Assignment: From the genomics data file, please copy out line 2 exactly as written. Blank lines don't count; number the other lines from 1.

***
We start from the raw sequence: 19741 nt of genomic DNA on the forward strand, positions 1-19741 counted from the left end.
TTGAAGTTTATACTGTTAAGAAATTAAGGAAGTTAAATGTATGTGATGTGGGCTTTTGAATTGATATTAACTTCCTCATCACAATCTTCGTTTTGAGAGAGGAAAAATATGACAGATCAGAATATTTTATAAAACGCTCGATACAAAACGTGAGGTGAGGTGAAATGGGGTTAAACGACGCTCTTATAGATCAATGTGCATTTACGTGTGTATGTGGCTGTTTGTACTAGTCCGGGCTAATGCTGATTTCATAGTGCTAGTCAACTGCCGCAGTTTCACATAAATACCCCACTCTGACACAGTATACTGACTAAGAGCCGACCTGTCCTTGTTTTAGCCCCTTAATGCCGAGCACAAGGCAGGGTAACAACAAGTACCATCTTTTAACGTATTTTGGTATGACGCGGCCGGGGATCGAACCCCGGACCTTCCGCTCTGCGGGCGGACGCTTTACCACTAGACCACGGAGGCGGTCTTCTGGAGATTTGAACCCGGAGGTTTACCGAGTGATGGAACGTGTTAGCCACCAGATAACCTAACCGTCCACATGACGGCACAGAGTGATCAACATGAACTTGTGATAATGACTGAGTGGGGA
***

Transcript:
TTGAAGTTTATACTGTTAAGAAATTAAGGAAGTTAAATGTATGTGATGTGGGCTTTTGAATTGATATTAACTTCCTCATCACAATCTTCGTTTTGAGAGAGGAAAAATATGACAGATCAGAATATTTTATAAAACGCTCGATACAAAACGTGAGGTGAGGTGAAATGGGGTTAAACGACGCTCTTATAGATCAATGTGCATTTACGTGTGTATGTGGCTGTTTGTACTAGTCCGGGCTAATGCTGATTTCATAGTGCTAGTCAACTGCCGCAGTTTCACATAAATACCCCACTCTGACACAGTATACTGACTAAGAGCCGACCTGTCCTTGTTTTAGCCCCTTAATGCCGAGCACAAGGCAGGGTAACAACAAGTACCATCTTTTAACGTATTTTGGTATGACGCGGCCGGGGATCGAACCCCGGACCTTCCGCTCTGCGGGCGGACGCTTTACCACTAGACCACGGAGGCGGTCTTCTGGAGATTTGAACCCGGAGGTTTACCGAGTGATGGAACGTGTTAGCCACCAGATAACCTAACCGTCCACATGACGGCACAGAGTGATCAACATGAACTTGTGATAATGACTGAGTGGGGA